Since the NCAA Division I Men's Basketball Committee gave up the ill-conceived idea of naming regionals after cities in time for the 2007 Tournament, the four regions have been constant--East, South, Midwest, and West. That changes this year, as the South and Midwest take a one year break. In their place, we'll have the Southeast, with its regional in New Orleans, and Southwest, which wraps up in San Antonio. In my preseason projection, I have the winners of these two regions meeting in the National Semifinals.
After the jump, it's time to take a look at the region I project will hold the nation's second overall seed, the Southeast.
Reminder: The Southeast Regional will be played on Thursday, March 24 and Saturday, March 26 at the Louisiana Superdome in New Orleans, site of the 2012 Final Four.
Chicago Pod (March 18 and 20)
1. Michigan State (Big Ten Champion): The Spartans slipped a bit at the end of the regular season, dropping down to a 5 seed. It didn't matter, as MSU missed a second straight National Championship game appearance by two points, and that was with PG Kalin Lucas out of action thanks to a ruptured Achilles tendon. Lucas is back, and so are most of his teammates from last year, though Raymar Morgan graduated and Chris Allen transferred to Iowa State. Even with those losses, the return of Lucas and co. (Draymond Green, Korie Lucious, Delvon Roe, and Durrell Summers) should be more than enough to keep Tom Izzo's team at the top of the Big Ten
16. East Tennessee State (Atlantic Sun Champion): The Buccaneers finished a game behind the four A-Sun co-champs, but outlasted the quartet to claim the conference tournament crown. Murry Bartow has just about everyone back from that team, led by seniors Tommy Hubbard, Justin Tubbs, and Micah Williams. However, Belmont and Lipscomb also have veteran squads that will provide a stiff challenge to the Bucs. Keep an eye on: Belmont, Lipscomb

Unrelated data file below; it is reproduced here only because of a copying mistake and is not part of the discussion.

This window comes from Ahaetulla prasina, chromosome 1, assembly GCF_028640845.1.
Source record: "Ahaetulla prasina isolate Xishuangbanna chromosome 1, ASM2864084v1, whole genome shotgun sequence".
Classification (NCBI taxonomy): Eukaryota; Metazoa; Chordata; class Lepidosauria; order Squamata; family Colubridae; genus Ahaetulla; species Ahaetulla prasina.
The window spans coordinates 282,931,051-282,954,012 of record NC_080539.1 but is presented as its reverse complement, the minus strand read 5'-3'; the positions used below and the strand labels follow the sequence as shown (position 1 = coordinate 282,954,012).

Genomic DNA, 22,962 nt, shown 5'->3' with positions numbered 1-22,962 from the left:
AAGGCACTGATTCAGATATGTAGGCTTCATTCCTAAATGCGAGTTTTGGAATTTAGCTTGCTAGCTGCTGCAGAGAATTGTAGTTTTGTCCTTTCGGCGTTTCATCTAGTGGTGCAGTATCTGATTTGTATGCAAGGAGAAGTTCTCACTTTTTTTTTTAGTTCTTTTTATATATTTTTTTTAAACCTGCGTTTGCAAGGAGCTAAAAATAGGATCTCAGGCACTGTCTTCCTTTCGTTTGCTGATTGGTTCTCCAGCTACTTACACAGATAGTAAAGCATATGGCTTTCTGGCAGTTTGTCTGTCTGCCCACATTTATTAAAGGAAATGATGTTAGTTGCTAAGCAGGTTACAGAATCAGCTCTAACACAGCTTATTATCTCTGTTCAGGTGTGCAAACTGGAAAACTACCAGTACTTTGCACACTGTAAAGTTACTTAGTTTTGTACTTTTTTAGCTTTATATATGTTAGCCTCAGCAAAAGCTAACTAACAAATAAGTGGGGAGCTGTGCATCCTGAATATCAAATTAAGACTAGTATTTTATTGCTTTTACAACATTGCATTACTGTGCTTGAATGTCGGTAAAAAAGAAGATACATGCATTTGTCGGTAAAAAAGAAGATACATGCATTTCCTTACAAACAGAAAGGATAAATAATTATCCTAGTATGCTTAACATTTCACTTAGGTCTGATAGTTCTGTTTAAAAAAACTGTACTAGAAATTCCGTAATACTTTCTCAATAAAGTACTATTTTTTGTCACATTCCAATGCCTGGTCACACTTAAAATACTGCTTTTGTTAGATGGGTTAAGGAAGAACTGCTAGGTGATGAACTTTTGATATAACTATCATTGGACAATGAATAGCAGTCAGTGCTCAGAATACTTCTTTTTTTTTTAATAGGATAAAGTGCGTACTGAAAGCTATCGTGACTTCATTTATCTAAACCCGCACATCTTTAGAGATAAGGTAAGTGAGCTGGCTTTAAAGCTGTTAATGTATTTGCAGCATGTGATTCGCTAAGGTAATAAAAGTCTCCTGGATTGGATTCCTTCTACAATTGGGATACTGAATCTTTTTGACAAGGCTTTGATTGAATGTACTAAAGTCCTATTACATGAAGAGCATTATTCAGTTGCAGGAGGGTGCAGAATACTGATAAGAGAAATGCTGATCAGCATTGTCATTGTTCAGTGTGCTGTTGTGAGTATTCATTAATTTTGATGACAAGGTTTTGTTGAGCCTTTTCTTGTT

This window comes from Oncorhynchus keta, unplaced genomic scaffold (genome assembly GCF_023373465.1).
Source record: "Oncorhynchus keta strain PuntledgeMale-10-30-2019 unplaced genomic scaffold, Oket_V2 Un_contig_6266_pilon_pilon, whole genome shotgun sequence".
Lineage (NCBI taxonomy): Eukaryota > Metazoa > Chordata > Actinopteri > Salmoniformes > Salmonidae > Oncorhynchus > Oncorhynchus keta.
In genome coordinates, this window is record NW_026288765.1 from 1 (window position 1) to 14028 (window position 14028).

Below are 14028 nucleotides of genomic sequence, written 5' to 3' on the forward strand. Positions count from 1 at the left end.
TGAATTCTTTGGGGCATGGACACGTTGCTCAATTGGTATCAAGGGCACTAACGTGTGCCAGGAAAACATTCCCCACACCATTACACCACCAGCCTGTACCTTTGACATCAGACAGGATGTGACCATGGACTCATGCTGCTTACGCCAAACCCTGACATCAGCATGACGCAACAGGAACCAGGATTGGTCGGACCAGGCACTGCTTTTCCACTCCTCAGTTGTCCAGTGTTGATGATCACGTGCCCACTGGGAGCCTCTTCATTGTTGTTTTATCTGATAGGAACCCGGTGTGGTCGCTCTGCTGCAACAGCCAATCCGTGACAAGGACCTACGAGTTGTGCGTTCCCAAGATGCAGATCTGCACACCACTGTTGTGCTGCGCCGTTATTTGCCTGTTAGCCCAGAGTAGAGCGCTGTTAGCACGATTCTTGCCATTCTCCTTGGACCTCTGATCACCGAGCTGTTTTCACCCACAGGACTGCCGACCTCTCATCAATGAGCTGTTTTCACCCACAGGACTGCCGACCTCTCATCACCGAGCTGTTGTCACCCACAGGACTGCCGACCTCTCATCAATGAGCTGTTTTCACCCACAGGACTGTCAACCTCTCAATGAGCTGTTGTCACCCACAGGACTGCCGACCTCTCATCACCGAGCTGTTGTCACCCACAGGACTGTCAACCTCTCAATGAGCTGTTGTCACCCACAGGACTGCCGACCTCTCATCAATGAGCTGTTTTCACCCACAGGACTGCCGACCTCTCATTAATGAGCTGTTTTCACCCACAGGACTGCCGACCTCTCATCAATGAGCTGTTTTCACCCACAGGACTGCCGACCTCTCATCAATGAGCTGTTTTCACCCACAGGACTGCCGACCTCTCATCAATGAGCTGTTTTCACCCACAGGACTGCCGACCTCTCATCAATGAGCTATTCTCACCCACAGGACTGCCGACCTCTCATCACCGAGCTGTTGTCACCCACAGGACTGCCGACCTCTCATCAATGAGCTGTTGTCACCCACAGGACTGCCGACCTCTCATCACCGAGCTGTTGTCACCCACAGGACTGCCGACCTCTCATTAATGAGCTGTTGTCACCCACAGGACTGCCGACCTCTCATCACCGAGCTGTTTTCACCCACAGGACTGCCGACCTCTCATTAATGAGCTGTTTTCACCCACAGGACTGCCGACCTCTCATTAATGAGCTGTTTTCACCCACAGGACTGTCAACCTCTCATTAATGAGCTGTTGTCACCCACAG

8. Dayton (A-10 at-large): The defending NIT champions did lose quite a bit of personnel (Marcus Johnson, Rob Lowery, Mickey Perry, London Warren), but they kept their coach (Brian Gregory) and two biggest stars (Chris Wright and Chris Johnson), while adding a strong group of newcomers. The Flyers' ultimate success may depend on how well freshman PG Juwan Staten, Drake transfer Josh Parker, and returning defensive stalwart Paul Williams replace the production lost when Marcus Johnson, Lowery, and Warren left UD Arena.
9. Notre Dame (Big East at-large): The Fighting Irish will take a step back with the graduation of Luke Harangody and PG Tory Jackson. However, Mike Brey's squad shouldn't fall completely out of the picture because 1) they showed they can win without Harangody during a brief late season stretch that catapulted the team back into the NCAA picture and 2) the Irish return a lot of experience. Tim Abromaitis, Tyrone Nash, and Carleton Scott are all back in the frontcourt, with Purdue transfer Scott Martin back from an ACL injury to add further scoring punch from the wing. Scott Hansbrough is the key backcourt returnee, so he may see some time at the point, if Brey doesn't slot a freshman in the 1 spot.
Denver Pod (March 17 and 19)
5. Butler (Horizon champion): Read more about the Bulldogs in part one of my Intriguing Bracket Teams series. Keep an eye on: Detroit, Wright State